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Think NYC Pride is outrageous? Welcome to New Orleans, where 'Southern Decadence' reigns.

Southern Decadence bucked all expectations, and no city does satire better than New Orleans.

Think NYC Pride is outrageous? Welcome to New Orleans, where 'Southern Decadence' reigns.
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New Orleans Tourism

The year was 1972, and New Orleans was having the quintessential queer party.

The theme was Southern Decadence. Partygoers were expected to dress up as their favorite “decadent” Southern elite.

The more outrageous the better of course.


40 or 50 friends gathered just outside the French Quarter at a rundown cottage house called Belle Reve, drinking, smoking, and lounging beneath a big fig tree, dressed to the nines.

It was meant to serve as an epic send-off for a friend leaving New Orleans, but it soon became much more than that.

The following year, they gathered again in a French Quarter bar, showing off their costumes and then walking along Esplanade Avenue.

From that point on, the “parade,” as it was later named, became an annual tradition — a very queer, very Southern tradition that is now recognized around the world as the Gay Mardi Gras of New Orleans, which over 200,000 people attended last year.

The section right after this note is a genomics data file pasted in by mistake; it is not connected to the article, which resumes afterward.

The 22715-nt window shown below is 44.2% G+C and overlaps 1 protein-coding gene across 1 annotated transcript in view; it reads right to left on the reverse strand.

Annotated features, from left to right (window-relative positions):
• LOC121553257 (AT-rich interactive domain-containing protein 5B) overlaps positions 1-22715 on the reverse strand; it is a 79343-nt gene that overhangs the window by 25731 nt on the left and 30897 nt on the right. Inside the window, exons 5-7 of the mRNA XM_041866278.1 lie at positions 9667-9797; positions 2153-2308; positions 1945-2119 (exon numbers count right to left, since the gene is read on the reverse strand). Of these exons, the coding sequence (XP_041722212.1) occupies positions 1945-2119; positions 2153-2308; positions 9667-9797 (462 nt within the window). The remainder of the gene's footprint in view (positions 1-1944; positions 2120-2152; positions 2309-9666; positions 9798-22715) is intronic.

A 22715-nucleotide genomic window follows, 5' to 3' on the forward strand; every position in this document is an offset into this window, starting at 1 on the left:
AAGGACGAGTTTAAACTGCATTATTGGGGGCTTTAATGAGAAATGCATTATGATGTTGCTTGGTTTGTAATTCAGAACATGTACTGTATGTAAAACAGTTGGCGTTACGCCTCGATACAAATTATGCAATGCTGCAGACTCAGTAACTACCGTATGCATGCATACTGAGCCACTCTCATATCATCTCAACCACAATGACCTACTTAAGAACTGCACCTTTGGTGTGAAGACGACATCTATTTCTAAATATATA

Paul Broussard and NewOrleansOnline.com

Southern Decadence now spans an entire weekend full of events celebrating queer culture and everything that makes New Orleans unique.

Southern Decadence bucked all expectations, and that's largely because no city does satire better than New Orleans.

That's how SarahJane Guidry sees it, at least.

“Satire is one of the best ways marginalized people can have an impact on public conversations," explained Guidry, the executive director of Forum for Equality, a statewide human rights organization. “It publicly celebrates outrageous and fun personal expression."

Image via Derek Bridges/Flickr.

Being visible as queer, transgender, or gender-nonconforming is already a powerful form of resistance, and at a time when LGBTQ people were expected to cower in the closet, such an outward celebration of Southern queer culture became so much more than a party.